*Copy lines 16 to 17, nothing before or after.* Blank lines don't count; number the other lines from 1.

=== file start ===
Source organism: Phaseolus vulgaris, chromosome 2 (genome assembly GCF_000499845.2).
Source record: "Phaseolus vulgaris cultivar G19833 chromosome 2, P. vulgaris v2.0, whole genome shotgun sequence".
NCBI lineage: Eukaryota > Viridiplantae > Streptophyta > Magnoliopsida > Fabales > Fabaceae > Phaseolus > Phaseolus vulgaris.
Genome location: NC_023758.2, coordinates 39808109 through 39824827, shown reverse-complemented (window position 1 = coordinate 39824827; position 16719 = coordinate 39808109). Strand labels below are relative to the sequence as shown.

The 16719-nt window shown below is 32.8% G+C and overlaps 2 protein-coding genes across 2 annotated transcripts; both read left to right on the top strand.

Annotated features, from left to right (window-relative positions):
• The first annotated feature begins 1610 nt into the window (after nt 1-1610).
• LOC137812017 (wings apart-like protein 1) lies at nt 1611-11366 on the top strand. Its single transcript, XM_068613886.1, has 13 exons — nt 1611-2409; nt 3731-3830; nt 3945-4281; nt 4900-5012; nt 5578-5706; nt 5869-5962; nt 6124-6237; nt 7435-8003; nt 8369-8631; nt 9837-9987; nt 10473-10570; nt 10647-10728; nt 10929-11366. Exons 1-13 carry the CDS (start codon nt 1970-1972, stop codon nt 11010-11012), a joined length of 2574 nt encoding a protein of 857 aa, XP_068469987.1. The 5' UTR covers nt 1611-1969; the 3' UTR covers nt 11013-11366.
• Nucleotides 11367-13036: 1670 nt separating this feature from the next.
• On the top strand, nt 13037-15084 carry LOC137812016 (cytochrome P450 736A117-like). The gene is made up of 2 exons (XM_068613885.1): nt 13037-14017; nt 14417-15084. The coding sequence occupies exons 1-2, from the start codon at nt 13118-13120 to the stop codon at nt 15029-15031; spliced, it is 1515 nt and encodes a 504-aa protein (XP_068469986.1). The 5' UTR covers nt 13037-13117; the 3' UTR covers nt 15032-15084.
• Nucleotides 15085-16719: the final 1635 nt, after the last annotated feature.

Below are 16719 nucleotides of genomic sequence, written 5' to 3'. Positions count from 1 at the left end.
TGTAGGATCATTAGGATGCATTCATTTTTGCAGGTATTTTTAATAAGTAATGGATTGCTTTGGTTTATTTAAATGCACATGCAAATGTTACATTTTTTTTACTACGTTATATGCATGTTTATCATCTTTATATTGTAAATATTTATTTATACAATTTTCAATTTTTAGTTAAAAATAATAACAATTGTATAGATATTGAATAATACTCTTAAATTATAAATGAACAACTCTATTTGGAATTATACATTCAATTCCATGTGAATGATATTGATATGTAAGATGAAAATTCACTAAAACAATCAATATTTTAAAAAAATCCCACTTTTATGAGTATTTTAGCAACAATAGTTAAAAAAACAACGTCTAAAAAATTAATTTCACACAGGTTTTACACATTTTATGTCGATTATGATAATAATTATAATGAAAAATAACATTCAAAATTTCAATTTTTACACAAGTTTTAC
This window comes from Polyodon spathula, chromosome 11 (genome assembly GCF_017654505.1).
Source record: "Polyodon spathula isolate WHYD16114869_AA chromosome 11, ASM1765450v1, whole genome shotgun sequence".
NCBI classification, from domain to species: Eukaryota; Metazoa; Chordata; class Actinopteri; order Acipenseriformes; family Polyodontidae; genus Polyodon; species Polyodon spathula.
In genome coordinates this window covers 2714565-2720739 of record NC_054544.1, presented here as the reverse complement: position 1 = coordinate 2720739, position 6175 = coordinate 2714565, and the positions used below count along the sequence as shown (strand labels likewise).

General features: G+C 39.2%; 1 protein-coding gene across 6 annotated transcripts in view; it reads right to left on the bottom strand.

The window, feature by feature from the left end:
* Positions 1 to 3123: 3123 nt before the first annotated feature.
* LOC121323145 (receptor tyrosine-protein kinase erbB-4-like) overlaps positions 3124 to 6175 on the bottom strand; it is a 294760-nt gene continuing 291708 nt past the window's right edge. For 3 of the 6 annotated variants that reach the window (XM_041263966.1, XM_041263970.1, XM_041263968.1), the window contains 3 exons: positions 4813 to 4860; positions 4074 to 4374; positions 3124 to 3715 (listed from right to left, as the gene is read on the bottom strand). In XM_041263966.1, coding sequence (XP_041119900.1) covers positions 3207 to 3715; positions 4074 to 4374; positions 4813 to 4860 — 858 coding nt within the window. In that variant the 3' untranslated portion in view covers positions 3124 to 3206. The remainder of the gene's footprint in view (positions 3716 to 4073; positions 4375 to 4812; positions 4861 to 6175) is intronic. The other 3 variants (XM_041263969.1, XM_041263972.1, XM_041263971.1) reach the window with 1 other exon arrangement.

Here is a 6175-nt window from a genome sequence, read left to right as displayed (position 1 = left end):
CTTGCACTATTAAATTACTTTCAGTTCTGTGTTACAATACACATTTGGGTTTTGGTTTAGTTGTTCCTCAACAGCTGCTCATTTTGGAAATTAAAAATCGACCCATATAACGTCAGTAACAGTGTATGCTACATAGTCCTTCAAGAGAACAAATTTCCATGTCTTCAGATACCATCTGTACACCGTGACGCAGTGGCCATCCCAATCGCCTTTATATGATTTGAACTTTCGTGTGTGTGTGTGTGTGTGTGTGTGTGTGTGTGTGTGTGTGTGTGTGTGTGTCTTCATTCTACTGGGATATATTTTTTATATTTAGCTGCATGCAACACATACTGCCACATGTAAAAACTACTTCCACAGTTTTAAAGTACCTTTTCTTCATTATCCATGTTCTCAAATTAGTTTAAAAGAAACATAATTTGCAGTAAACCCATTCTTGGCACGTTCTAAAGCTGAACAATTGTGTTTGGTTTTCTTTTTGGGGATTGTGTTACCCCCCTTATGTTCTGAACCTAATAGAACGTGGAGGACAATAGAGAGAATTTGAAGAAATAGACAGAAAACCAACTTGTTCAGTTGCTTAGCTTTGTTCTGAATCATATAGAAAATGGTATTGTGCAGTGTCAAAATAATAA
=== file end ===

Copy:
NCBI classification, from domain to species: Eukaryota; Metazoa; Chordata; class Actinopteri; order Acipenseriformes; family Polyodontidae; genus Polyodon; species Polyodon spathula.
In genome coordinates this window covers 2714565-2720739 of record NC_054544.1, presented here as the reverse complement: position 1 = coordinate 2720739, position 6175 = coordinate 2714565, and the positions used below count along the sequence as shown (strand labels likewise).